- Birth of Venus
- (c. 1485; Florence, Uffizi)Painted by Sandro Botticelli probably for Lorenzo di Pierfrancesco de' Medici in whose house, the Villa Castello, the painting once hung alongside Botticelli's Primavera (c. 1482; Florence, Uffizi). The scene ultimately stems from a poem by the Greek Hesiod who wrote that Venus was born from the foam produced by Uranus' testicles when they were cut off by his son Saturn and thrown into the sea. The true source of Botticelli's painting, however, is an ekphrasis written by the poet Angelo Poliziano, from the Medici circle, on the reliefs cast by Vulcan for the doors of Venus' temple. In the work, Venus stands naked on a seashell and is being blown ashore by the winds. A female, identified either as Pomona (goddess of the trees), Flora (goddess of the flowers), or an Hour, greets her with a robe in hand. Venus' pose is that of a Venus Pudica type from antiquity, an image of the goddess covering her nudity with her arms. The painting does not follow nature. Instead, the figures are elongated, with little volume and anatomical detailing, milky complexions, complex curvilinear drapery folds, and hair strands that seem to take on a life of their own. Atmospheric perspective is absent in the landscape, so that every wave, cloud, and flower is clearly visible regardless of its distance from the fore-ground. Yet, while Botticelli ignored all the technical advances introduced to painting in the 15th century, he managed to produce a work that is graceful, elegant, and aesthetically pleasing.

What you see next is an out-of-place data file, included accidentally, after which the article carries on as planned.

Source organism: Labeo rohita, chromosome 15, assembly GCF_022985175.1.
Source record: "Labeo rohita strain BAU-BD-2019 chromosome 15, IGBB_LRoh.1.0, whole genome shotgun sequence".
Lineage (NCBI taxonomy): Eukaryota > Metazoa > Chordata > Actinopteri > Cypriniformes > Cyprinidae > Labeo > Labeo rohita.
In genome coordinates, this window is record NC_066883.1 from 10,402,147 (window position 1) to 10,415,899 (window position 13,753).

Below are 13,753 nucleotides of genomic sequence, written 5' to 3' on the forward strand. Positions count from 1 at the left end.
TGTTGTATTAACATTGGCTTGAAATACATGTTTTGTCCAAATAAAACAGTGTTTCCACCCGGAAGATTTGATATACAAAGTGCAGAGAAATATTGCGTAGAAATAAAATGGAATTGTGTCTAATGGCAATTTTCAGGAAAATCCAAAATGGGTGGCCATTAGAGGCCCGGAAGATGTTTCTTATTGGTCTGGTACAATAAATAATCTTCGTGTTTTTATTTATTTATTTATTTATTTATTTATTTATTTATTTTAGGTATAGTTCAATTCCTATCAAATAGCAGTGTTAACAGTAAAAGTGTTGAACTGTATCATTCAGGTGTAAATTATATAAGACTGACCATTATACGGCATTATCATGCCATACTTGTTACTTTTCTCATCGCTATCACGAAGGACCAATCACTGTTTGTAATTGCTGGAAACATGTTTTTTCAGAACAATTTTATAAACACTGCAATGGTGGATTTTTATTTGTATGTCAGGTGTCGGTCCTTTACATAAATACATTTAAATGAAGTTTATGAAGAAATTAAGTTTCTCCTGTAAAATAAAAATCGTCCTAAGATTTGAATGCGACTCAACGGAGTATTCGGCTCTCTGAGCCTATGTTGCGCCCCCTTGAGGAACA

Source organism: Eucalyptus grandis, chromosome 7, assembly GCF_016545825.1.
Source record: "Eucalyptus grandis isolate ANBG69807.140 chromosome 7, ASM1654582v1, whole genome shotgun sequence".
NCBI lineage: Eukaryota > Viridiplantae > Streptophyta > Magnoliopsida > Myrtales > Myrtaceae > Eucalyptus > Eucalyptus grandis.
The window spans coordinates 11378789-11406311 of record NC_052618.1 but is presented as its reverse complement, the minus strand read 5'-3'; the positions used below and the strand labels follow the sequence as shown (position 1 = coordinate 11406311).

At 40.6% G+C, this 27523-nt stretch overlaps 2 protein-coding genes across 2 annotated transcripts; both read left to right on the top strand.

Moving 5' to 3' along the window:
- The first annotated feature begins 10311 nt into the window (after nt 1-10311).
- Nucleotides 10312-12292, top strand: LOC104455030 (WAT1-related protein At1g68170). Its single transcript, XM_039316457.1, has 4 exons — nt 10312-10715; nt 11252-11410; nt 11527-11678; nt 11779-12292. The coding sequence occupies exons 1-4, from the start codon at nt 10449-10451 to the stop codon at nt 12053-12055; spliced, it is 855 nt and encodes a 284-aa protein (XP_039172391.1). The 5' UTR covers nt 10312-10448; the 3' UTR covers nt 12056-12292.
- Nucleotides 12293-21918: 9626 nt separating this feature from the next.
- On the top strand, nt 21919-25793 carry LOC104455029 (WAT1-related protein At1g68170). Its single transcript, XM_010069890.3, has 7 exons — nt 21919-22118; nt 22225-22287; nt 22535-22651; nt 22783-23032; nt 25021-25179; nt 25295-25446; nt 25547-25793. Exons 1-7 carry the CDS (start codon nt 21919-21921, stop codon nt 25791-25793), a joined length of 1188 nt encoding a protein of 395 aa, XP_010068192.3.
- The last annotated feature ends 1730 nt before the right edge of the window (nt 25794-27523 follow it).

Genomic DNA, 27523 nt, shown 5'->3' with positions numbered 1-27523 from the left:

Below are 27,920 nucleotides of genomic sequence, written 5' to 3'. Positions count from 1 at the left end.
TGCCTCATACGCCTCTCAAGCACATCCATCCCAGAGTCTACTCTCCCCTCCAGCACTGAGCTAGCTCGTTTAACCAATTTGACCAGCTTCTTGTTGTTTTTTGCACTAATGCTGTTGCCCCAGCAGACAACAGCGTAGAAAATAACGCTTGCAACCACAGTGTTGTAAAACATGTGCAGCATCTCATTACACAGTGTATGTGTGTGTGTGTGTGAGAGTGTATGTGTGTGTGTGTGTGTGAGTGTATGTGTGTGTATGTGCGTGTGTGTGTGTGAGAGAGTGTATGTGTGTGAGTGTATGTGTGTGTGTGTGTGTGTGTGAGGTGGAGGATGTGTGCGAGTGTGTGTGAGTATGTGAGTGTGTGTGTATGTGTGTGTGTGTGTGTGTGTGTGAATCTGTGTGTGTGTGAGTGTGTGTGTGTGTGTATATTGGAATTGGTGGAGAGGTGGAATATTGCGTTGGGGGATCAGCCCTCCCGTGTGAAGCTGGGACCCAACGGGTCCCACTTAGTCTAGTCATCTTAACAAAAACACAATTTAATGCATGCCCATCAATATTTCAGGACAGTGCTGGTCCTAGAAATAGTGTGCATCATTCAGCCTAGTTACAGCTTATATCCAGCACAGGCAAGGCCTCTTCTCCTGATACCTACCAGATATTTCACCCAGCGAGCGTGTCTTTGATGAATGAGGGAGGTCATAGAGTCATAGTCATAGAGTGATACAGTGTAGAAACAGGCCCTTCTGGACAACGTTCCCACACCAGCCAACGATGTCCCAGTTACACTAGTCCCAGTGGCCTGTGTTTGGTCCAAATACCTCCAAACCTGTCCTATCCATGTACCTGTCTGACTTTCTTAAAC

Historical dictionary of Renaissance art. Lilian H. Zirpolo. 2008.
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